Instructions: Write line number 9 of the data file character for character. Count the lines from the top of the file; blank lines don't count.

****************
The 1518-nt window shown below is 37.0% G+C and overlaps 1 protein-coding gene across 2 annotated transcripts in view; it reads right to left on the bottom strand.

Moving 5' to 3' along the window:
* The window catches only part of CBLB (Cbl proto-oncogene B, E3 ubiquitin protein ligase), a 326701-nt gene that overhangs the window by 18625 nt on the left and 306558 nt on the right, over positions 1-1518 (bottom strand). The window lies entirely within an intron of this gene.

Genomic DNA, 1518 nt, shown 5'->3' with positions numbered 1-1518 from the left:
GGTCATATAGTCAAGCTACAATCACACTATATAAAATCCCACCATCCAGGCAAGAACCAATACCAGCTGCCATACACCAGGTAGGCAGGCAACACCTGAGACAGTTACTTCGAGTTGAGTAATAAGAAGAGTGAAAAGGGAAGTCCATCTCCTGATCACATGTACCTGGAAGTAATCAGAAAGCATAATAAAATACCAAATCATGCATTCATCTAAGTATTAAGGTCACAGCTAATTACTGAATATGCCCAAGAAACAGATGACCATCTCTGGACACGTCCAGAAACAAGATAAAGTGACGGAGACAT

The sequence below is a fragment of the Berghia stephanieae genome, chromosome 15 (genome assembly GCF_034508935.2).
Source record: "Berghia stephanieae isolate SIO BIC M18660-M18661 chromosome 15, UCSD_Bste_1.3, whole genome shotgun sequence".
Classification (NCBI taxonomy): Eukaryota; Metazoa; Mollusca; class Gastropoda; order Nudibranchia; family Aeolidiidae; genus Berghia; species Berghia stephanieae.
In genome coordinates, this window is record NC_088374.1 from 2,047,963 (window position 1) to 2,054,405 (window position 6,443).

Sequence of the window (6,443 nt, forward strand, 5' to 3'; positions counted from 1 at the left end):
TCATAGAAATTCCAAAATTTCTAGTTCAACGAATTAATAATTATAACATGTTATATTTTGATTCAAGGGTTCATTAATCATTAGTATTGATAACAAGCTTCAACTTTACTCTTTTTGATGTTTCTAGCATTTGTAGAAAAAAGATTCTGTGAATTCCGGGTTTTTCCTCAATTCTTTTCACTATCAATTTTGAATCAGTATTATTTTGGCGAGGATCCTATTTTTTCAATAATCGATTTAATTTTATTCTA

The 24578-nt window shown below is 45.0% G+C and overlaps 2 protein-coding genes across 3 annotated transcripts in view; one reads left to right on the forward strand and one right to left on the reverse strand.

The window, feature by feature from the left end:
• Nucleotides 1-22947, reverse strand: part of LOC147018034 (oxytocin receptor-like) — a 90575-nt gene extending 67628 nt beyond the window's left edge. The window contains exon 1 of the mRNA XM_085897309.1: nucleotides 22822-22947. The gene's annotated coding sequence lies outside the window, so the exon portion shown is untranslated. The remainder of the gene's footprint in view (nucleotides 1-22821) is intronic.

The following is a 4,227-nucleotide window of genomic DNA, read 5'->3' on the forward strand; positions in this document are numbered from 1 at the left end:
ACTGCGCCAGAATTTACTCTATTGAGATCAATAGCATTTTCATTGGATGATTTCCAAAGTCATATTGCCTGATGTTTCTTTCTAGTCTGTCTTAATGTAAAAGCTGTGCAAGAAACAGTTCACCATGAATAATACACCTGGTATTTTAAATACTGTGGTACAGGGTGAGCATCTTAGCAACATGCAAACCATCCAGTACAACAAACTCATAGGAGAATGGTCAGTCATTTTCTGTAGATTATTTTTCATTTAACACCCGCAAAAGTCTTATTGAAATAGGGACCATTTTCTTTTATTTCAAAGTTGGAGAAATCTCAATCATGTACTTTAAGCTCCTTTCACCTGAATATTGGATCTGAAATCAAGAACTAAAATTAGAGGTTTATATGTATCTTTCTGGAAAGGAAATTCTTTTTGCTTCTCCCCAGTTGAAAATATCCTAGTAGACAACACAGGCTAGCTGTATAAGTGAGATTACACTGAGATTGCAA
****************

In genome coordinates, this window is record NC_088374.1 from 2,047,963 (window position 1) to 2,054,405 (window position 6,443).